Chief Big Foot (Spotted Elk) lies lifeless in the snow near Wounded Knee Creek following the Wounded Knee Massacre on December 29, 1890. One hundred and twenty-five years following the Wounded Knee Massacre of December 29, 1890, indigenous peoples continue to heal.

The treatment of the indigenous people on the land now known as the United States is just as horrifying. The primarily British Europeans who settled here — just like the Europeans who settled in Africa and the rest of the Americas — overall did not care that there were people already living on the land. The majority did not want peace and harmony between cultures; they wanted the land for themselves. They did not want to share the abundant resources; they wanted to generate wealth to fill their own pockets. Most had no respect for indigenous cultures or histories; they wanted to enforce their own instead. These colonizers did not care that land was considered sacred and communal. Most believed that everything, including the earth, was meant to be bought and sold.

The Europeans who first settled along the East Coast of the United States believed it was their Manifest Destiny, or God-granted right, to claim territory for themselves and their posterity. As they spread across the entirety of the continental U.S., they pushed the indigenous populations — who had lived on and tended to the land for millennia — farther and farther west. Native Americans were moved to reservations — parcels of land that were barren and far from economic opportunities. In 1830, President Andrew Jackson, hailed by President Donald Trump and commemorated on the U.S. $20 bill, signed the Indian Removal Act, which led to the forced removal, relocation, and mass death of thousands of indigenous people. In 1838, the Cherokee were forced west by the U.S. government, which seized control of their land. Forced to walk thousands of miles, an estimated 4,000 Cherokees died on what would later come to be called the “Trail of Tears.” This historic loss of lives, land, and culture has led to what Maria Yellow Horse Brave Heart, social worker and professor, describes as historical trauma — intergenerational emotional and psychological damage.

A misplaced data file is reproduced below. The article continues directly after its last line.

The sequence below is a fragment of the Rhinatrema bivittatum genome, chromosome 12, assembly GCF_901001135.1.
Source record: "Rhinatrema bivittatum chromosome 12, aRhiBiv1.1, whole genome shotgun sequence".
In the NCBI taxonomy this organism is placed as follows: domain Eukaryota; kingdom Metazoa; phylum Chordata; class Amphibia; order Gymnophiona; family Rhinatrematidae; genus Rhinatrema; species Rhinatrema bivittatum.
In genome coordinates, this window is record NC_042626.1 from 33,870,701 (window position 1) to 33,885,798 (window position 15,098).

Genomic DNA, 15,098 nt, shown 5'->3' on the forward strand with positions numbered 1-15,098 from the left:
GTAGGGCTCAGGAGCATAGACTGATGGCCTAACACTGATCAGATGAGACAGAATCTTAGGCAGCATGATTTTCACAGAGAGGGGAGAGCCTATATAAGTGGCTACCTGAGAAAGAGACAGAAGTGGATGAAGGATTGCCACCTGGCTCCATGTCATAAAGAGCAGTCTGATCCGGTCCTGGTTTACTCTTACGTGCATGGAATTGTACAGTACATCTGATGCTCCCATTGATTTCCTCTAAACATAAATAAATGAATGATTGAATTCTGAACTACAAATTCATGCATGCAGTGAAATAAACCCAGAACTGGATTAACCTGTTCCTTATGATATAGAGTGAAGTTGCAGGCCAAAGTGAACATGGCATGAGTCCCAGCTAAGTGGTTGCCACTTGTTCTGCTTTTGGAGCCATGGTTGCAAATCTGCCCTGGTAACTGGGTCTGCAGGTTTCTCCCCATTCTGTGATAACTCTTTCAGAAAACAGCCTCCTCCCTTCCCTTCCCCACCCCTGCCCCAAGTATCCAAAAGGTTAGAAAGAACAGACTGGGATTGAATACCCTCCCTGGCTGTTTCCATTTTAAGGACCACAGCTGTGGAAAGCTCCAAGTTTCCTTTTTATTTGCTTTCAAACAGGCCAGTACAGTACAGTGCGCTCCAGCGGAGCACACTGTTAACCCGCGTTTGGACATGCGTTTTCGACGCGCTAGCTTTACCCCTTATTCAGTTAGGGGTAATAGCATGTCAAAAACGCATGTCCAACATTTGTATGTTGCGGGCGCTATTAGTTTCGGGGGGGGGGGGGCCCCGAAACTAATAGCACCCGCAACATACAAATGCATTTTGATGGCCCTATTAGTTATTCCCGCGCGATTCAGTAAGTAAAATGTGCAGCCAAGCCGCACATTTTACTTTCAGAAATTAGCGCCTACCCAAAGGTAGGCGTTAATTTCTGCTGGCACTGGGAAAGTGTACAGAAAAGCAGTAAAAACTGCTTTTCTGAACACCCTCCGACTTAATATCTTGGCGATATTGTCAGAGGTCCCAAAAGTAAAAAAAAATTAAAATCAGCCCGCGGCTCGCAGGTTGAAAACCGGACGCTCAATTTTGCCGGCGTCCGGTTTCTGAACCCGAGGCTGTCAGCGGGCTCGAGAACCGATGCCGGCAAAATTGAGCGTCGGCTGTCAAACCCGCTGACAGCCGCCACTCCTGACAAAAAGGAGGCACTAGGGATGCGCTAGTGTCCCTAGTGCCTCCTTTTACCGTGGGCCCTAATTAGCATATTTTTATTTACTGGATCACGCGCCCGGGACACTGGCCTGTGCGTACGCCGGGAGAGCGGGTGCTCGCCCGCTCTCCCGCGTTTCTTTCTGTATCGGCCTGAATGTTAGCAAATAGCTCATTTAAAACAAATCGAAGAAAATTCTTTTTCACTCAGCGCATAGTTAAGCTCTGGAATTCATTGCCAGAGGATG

The legacy of colonialism continues to manifest in obvious ways: Many of the world’s poorest countries are former European colonies. Walter Rodney’s groundbreaking book How Europe Underdeveloped Africa makes the claim that poverty on the continent can be traced back to European exploitation of African resources. In the United States, those living on reservations experience extraordinarily high poverty, alcoholism, unemployment, and suicide rates.

In less obvious ways, the violence of colonial thinking continues to shape the trajectories of countries that were once colonizers too. Colonizers believed the world was theirs for the taking, saw the masses of people as disposable, and believed that nothing mattered more than the currency in a white man’s pocket. As the world’s top 1% continue to hoard the majority of the earth’s resources, and the unending quest for profit trumps the needs of the majority of people, it becomes clear that colonialism is not just a relic of the past.

Wherever colonialism has manifested in the world, from across the Americas to every corner of the African continent, it has been met with a fierce struggle of resistance. Throughout history, indigenous peoples have risen up and successfully overthrown colonial powers, demonstrating that while colonizers could steal land and resources, they could not take the dignity of a people determined to be free.


Posted on November 27, 2017, in Colonization and tagged , . Bookmark the permalink. 1 Comment.